“In the Balkanised age of the internet, bands that most people have never heard of can fill arenas, and TV series on platforms most people don’t use can have audiences of millions. Jordan Peterson, a clinical psychologist and professor at the University of Toronto, shows that intellectuals can play that game too.”

Precisely. And what we really need to understand is why that game needs to be played, because it will always be a game, a game that has been ramped-up in the internet age. Baggini describes how Peterson’s putative 12 Rules exploded via a Quora Q&A, which explains the online male nerd dominated phenomenon and its feminazi reaction. The game many misunderstand, undervalue or reject is rhetoric.

However when it comes to actual content, as per one of my crack’d record mantras – “plus ça change ’twas ever thus” – much of it is at least 6000 years, as old as recorded history anyway. In Baggini’s words:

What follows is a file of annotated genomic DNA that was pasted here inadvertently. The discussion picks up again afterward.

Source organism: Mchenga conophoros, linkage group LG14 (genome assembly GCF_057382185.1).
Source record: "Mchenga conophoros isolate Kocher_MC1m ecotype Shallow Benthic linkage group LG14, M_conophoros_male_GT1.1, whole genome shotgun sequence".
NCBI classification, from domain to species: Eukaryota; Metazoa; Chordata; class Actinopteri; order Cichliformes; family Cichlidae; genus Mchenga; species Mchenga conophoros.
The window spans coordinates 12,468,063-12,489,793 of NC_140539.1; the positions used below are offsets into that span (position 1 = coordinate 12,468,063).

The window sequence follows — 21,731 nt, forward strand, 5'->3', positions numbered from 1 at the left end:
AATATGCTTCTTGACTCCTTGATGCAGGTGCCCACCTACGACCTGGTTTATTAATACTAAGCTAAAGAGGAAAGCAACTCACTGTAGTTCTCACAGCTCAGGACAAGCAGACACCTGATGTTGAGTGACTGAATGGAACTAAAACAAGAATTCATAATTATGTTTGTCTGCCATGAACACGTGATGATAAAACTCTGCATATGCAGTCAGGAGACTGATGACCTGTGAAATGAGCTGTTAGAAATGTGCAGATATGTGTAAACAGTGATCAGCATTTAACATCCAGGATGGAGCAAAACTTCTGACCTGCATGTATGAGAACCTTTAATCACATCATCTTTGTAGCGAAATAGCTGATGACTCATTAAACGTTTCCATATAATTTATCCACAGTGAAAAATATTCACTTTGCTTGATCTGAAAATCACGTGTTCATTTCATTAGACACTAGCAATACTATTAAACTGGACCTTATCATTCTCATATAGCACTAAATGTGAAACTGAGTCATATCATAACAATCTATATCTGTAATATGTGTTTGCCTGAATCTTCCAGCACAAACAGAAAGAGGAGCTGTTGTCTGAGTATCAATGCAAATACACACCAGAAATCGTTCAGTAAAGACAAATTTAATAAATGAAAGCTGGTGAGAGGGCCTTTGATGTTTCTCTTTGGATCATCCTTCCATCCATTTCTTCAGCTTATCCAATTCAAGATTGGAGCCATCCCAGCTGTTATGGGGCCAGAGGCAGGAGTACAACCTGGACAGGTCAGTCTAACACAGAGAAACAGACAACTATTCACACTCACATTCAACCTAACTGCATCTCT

“In headline form, most of his rules
are simply timeless good sense.”

So obviously, this I can believe. And “more flab than flesh” as a book, which underlines why I chose not to actually read it, so far anyway.

Being old news expressed rhetorically, without the benefit of sophisticated comparative philosophical scholarship – philosophology – casts Peterson for me as a Robert Pirsig for the internet generation. Which doesn’t make him wrong, quite the opposite in fact. KulturbĂ€ren maybe?

Like Pirsig as a real human teacher, Peterson the individual clinical psychologist does have significant first-hand expertise and life experience in their own field. And like Pirsig, there is a deliberate choice to downplay the grammar and dialectic of established philosophy in order to focus on the rhetoric of human communication (see Trivium21c) where interhuman dialogue beats the technical dialectic aspect of “critical thinking”.